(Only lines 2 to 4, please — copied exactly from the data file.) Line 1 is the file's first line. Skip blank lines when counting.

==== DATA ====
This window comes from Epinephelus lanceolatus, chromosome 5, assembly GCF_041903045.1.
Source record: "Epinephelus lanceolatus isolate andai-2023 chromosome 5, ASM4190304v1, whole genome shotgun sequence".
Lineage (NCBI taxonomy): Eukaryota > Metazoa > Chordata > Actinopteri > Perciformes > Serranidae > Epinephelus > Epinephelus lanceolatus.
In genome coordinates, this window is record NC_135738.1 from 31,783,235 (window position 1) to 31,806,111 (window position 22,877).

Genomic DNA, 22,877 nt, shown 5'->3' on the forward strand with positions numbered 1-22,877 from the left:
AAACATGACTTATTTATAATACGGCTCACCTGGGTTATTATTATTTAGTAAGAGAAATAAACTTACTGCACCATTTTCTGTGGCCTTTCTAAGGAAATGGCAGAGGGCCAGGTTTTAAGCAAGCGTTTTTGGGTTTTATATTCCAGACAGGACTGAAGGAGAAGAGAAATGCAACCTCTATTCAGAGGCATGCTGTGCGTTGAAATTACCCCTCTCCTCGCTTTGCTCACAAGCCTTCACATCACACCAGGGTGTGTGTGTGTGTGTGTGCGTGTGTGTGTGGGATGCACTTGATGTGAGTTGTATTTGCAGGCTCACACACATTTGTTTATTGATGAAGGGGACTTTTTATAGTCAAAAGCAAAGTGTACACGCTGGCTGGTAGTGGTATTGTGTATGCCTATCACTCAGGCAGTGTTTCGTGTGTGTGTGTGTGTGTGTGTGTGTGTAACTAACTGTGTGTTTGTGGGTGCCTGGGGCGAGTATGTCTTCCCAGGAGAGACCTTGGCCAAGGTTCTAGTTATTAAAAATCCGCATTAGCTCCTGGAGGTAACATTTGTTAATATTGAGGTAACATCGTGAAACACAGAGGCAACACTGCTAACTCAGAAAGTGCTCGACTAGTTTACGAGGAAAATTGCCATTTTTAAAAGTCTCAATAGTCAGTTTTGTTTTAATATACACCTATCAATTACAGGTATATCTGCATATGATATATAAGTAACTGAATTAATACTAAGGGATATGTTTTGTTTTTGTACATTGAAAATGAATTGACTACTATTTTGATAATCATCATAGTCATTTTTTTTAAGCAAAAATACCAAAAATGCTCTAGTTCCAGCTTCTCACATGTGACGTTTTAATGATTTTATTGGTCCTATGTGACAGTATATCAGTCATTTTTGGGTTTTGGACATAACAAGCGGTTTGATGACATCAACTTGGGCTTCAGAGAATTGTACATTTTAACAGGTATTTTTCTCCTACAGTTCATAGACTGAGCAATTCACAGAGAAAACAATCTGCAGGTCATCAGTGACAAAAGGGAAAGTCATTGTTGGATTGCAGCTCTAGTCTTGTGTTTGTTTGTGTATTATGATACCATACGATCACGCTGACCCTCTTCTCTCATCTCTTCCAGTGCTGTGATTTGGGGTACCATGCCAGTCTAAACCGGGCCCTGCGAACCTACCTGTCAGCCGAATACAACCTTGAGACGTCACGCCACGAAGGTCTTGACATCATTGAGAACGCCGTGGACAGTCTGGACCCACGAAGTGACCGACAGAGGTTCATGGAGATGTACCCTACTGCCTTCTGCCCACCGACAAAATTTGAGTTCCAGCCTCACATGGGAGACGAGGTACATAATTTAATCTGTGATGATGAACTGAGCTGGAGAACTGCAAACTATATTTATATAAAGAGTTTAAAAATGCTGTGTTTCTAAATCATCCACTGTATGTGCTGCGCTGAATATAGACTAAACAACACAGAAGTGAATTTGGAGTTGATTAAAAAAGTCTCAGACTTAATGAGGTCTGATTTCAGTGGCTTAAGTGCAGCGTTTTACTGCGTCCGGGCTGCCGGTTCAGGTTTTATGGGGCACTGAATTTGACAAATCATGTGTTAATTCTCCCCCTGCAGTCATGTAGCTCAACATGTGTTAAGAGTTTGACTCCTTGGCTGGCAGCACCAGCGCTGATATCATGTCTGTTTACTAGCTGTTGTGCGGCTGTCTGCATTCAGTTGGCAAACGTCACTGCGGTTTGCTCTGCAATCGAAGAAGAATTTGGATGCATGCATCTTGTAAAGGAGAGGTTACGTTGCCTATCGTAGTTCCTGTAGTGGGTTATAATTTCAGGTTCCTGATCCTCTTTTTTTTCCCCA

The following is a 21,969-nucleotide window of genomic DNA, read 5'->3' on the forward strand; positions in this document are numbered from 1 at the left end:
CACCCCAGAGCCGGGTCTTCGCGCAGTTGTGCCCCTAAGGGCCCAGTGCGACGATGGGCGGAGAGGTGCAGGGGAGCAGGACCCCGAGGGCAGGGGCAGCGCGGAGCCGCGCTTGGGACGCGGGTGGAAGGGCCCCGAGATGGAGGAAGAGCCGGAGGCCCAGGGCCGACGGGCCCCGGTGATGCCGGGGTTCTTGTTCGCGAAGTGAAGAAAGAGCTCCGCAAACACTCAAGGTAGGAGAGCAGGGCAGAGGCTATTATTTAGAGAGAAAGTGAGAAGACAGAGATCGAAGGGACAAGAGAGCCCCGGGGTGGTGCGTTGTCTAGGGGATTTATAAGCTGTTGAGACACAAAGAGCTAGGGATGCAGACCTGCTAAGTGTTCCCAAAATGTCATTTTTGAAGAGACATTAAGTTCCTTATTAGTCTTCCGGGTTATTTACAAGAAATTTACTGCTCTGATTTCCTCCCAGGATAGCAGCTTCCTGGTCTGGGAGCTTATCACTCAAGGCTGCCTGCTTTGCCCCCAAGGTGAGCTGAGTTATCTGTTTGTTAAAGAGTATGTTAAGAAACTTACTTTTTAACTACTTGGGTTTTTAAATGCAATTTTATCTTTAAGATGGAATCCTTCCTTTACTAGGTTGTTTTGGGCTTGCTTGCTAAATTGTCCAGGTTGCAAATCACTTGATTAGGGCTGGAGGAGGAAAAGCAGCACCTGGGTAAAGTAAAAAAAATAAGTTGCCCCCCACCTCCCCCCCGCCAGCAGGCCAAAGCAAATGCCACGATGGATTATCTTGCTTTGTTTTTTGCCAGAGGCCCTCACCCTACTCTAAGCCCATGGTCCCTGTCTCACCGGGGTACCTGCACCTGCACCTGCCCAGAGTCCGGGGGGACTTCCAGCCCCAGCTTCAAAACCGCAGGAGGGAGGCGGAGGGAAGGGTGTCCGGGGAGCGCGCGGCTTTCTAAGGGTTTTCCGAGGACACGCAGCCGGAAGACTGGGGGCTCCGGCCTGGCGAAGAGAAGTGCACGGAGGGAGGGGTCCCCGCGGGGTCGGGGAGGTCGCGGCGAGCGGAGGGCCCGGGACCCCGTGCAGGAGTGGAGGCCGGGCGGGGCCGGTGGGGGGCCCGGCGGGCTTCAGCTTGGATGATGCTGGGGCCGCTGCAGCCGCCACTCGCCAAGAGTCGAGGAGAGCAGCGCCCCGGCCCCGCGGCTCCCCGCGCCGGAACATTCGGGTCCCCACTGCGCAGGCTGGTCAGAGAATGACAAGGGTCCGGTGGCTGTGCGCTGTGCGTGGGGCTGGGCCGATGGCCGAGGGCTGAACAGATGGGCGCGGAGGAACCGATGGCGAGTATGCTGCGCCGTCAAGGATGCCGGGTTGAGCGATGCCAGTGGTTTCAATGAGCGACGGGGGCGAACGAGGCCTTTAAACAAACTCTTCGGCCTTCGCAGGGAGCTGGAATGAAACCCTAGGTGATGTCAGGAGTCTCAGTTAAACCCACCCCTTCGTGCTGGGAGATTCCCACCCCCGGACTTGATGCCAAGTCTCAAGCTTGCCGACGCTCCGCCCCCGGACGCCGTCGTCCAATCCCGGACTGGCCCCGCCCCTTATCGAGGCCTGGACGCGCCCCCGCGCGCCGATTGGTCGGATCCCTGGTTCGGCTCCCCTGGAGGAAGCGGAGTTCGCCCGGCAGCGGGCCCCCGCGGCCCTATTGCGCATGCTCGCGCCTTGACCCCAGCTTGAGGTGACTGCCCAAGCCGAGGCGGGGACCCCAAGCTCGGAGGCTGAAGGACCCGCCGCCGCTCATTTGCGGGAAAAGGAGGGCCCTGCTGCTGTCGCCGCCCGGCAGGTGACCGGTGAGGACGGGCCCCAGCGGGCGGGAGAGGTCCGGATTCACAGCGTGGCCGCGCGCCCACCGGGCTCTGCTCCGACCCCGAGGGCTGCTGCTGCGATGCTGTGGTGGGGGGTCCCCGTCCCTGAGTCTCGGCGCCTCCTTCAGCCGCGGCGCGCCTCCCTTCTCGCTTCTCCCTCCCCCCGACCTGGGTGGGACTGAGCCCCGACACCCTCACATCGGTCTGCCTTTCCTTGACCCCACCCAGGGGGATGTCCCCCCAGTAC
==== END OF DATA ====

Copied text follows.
Source record: "Epinephelus lanceolatus isolate andai-2023 chromosome 5, ASM4190304v1, whole genome shotgun sequence".
Lineage (NCBI taxonomy): Eukaryota > Metazoa > Chordata > Actinopteri > Perciformes > Serranidae > Epinephelus > Epinephelus lanceolatus.
In genome coordinates, this window is record NC_135738.1 from 31,783,235 (window position 1) to 31,806,111 (window position 22,877).